Tuesday, July 19, 2005

On Practicing in Strange Places

One reason why I find I tend to have a little resistance to traveling is that I like to stay in practice with my music, and that requires practicing every day, if possible, but when you are on the road, it can be difficult to find places to practice. If you are an anxious sort who doesn't like others to hear you except in performance settings, then it is even harder. Real practicing is not pretty.

Before the trip to Chautauqua, my friends told me, "Oh, don't worry about that! You can play on the lovely grounds -- people will like it! Or, you can always play in your room!"

When we got to our lodging, among the rules about our stay there was in fact a specific note requesting that people not practice instruments in the house, as it "disturbs other guests" -- exactly what I most feared!

(By the end of our stay, we were all laughing about this, because the house was right next to the Amphitheater, and so we were subject to loud rehearsals and piano tuning all day, not to mention concerts that went late every evening! Of course, I didn't mind -- I really liked this -- but the irony was funny.)

So, my heart sank. There was no way I was going to play on the grounds! Chautauqua is densely populated, and once I arrived, I realized how many fine musicians there were because of the music programs.

But, to my delight, I learned that there were practice rooms that you could rent out! Even more wonderful (or so I thought), they were stand-alone little cabins! Here's a picture of what the cabins looked like:

Initially I thought it was a splendid idea for there to be separate little cabins, because that would help provide natural soundproofing. But as I walked among them, I realized how woefully mistaken I was. It was so hot and humid that of course everyone had their windows open! What a bizarre mixture of sound! Harps, French Horns, pianos, singers, an accordian, violins, clarinets ... you name it, I heard it! All wafting into my open window as my own practicing wafted out:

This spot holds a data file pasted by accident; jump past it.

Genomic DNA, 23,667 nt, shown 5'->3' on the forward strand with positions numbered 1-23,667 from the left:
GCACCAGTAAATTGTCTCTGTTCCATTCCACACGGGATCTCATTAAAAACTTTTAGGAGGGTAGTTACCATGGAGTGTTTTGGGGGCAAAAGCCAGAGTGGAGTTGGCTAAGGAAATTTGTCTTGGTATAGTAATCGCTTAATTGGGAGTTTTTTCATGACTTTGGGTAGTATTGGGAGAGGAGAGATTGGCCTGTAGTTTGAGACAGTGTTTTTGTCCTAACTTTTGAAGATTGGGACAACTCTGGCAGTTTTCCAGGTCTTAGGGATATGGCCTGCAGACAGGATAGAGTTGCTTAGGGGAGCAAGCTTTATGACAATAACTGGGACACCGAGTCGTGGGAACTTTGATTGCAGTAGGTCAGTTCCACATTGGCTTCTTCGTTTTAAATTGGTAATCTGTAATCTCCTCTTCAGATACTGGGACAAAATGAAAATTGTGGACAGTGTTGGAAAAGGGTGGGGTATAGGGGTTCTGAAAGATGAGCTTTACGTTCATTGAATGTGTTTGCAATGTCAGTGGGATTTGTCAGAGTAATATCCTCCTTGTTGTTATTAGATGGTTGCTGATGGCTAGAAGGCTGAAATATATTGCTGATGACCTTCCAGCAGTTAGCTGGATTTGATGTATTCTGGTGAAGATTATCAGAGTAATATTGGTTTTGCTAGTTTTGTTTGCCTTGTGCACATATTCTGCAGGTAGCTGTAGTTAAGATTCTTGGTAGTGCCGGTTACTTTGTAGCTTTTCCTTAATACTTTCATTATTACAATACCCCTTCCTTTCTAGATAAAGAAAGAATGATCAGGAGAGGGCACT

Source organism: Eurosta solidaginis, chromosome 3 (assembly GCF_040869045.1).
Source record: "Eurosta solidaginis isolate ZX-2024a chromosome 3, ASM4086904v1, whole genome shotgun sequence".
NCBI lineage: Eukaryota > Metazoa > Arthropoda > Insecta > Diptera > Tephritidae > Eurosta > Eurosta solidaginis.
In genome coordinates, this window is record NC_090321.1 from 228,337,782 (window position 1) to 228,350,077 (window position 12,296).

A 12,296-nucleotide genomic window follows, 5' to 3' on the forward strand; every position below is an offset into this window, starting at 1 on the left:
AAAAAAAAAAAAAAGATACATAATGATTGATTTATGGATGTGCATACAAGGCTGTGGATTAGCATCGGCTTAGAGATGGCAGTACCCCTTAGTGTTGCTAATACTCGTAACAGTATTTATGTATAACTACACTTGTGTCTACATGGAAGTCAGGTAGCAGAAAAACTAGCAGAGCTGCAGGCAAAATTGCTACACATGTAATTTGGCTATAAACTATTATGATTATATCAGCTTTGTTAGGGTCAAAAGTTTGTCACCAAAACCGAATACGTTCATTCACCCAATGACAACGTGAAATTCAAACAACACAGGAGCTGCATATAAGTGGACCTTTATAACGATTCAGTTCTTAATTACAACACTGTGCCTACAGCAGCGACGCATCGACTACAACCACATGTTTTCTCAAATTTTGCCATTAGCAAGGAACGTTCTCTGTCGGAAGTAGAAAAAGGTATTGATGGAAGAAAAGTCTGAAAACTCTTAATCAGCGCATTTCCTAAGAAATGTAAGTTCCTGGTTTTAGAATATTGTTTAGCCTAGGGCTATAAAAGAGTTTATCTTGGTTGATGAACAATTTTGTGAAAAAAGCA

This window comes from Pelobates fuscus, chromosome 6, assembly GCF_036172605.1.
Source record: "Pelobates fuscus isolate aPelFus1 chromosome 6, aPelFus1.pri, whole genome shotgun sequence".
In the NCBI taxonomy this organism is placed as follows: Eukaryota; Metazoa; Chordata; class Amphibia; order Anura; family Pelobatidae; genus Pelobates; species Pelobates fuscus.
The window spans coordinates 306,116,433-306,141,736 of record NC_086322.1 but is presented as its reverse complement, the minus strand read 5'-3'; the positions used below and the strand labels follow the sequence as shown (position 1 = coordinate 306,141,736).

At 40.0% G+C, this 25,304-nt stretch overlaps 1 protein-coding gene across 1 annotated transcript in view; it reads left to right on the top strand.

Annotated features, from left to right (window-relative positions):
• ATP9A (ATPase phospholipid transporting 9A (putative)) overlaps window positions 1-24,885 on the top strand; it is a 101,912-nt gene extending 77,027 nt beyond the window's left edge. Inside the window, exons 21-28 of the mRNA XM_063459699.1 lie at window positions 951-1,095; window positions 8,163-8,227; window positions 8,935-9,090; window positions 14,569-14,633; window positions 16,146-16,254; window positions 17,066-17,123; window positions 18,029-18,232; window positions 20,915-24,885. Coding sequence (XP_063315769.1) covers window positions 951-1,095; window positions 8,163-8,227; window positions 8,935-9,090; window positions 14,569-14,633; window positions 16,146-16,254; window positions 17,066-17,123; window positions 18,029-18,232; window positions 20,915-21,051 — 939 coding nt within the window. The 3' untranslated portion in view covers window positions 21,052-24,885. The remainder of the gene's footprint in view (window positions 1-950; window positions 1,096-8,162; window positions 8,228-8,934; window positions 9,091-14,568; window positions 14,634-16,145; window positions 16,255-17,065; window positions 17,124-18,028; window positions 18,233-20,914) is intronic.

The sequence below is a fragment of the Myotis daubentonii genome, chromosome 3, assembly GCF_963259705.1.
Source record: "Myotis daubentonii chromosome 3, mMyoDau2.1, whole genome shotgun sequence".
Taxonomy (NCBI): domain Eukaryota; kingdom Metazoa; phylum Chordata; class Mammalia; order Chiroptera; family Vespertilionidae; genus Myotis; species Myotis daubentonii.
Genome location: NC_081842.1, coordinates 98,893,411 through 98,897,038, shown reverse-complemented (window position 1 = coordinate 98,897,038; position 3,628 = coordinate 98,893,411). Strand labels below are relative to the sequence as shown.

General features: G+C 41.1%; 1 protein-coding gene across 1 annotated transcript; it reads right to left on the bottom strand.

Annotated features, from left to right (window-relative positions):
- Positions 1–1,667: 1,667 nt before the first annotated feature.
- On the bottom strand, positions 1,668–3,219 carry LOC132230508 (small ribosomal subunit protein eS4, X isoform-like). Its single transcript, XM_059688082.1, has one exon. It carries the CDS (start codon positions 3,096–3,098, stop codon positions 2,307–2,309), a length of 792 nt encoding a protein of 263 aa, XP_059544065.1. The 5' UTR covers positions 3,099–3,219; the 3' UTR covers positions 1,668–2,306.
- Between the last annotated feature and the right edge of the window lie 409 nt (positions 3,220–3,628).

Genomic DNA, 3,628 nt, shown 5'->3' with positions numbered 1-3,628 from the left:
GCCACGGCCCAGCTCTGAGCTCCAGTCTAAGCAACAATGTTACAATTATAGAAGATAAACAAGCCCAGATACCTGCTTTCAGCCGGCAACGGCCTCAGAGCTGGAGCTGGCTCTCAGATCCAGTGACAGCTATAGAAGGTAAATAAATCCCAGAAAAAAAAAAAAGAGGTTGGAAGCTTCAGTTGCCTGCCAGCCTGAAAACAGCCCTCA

Fortunately, there was an overhead fan:

The furnishings included a chair (with my flute on it as evidence that I really was there!), and two mirrors (one is shown here), but no music stand! Fortunately, in playing Irish traditional music, I don't need a music stand.

I think the pictures do capture some of the rugged and desolate feel of the space. Still, I must say that I appreciated it very much! Even though I could hear others and they could hear me (and there were constantly people walking among the cabins peering into the windows), I didn't feel self-conscious. Everyone was seriously practicing, and like I said, that's not pretty -- so I didn't feel self-conscious about not making pretty music myself. I'd screech my high notes while the xylophone player next door played the same passage a hundred times and the singer on the other side wailed her scales and the pianist across the way pounded loudly through intensely moody music. It was a thrill to be in the midst of so many dedicated, serious musicians!

On my next trip (coming up in a few days) it may be harder to find a good place to practice, but I'm still taking my flute! Because now I know you never know what you may find!

No comments:

Post a Comment